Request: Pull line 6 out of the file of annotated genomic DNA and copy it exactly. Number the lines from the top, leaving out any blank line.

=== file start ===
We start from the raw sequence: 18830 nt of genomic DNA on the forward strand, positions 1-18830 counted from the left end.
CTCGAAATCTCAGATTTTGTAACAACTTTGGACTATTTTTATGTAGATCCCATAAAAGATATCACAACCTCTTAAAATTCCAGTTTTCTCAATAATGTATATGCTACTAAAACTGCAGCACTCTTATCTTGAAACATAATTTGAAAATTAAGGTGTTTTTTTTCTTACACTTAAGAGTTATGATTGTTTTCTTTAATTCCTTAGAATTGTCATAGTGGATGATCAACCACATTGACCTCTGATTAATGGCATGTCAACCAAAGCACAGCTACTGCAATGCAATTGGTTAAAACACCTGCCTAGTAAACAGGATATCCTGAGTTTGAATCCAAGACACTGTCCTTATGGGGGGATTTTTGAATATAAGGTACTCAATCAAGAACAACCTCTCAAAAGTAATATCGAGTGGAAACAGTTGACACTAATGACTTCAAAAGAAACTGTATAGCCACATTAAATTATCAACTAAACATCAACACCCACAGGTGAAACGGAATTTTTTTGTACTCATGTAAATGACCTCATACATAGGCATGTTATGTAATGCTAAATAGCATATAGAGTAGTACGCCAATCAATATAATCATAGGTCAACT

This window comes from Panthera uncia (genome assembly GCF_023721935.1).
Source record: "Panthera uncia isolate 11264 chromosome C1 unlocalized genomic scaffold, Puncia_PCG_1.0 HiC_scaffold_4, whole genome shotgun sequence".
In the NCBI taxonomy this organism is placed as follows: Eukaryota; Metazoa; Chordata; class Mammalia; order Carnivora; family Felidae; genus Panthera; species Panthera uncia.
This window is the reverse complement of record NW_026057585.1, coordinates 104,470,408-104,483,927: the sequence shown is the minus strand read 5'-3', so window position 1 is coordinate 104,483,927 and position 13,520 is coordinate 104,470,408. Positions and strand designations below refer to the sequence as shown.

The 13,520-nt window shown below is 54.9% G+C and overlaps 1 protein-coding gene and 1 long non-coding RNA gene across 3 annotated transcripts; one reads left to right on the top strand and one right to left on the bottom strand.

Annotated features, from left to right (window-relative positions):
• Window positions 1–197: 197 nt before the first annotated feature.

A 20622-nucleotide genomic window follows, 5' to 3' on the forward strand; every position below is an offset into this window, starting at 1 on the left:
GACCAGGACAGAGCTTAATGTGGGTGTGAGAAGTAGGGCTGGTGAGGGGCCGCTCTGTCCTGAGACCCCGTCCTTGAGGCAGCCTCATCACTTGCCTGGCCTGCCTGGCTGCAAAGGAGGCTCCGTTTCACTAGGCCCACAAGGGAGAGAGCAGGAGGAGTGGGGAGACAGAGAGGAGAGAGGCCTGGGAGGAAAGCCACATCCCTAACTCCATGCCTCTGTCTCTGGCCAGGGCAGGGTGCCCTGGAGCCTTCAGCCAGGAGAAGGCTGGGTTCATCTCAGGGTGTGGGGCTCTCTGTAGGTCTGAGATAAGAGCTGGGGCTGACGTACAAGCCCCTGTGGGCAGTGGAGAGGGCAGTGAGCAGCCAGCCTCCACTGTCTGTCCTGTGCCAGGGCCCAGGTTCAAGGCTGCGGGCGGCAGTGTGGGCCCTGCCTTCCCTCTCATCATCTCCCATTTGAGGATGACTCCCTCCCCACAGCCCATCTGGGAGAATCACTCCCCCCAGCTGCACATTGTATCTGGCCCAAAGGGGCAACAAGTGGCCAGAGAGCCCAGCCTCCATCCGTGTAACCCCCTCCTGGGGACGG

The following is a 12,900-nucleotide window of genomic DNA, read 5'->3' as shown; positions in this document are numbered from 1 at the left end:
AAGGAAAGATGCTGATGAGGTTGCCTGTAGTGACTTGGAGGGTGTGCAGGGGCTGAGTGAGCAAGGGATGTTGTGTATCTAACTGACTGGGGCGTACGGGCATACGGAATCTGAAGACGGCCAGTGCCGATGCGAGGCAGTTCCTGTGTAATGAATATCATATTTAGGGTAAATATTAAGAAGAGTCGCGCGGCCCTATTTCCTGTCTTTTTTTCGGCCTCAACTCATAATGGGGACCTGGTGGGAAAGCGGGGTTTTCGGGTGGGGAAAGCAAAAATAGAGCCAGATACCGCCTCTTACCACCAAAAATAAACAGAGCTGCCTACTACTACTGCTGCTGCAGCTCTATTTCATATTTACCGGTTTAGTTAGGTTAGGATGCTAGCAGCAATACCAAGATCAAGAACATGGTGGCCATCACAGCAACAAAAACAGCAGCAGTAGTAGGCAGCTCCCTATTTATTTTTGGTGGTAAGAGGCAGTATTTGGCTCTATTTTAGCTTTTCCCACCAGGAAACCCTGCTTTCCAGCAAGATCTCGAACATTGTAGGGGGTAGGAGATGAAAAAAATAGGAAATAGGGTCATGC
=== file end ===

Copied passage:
This window is the reverse complement of record NW_026057585.1, coordinates 104,470,408-104,483,927: the sequence shown is the minus strand read 5'-3', so window position 1 is coordinate 104,483,927 and position 13,520 is coordinate 104,470,408. Positions and strand designations below refer to the sequence as shown.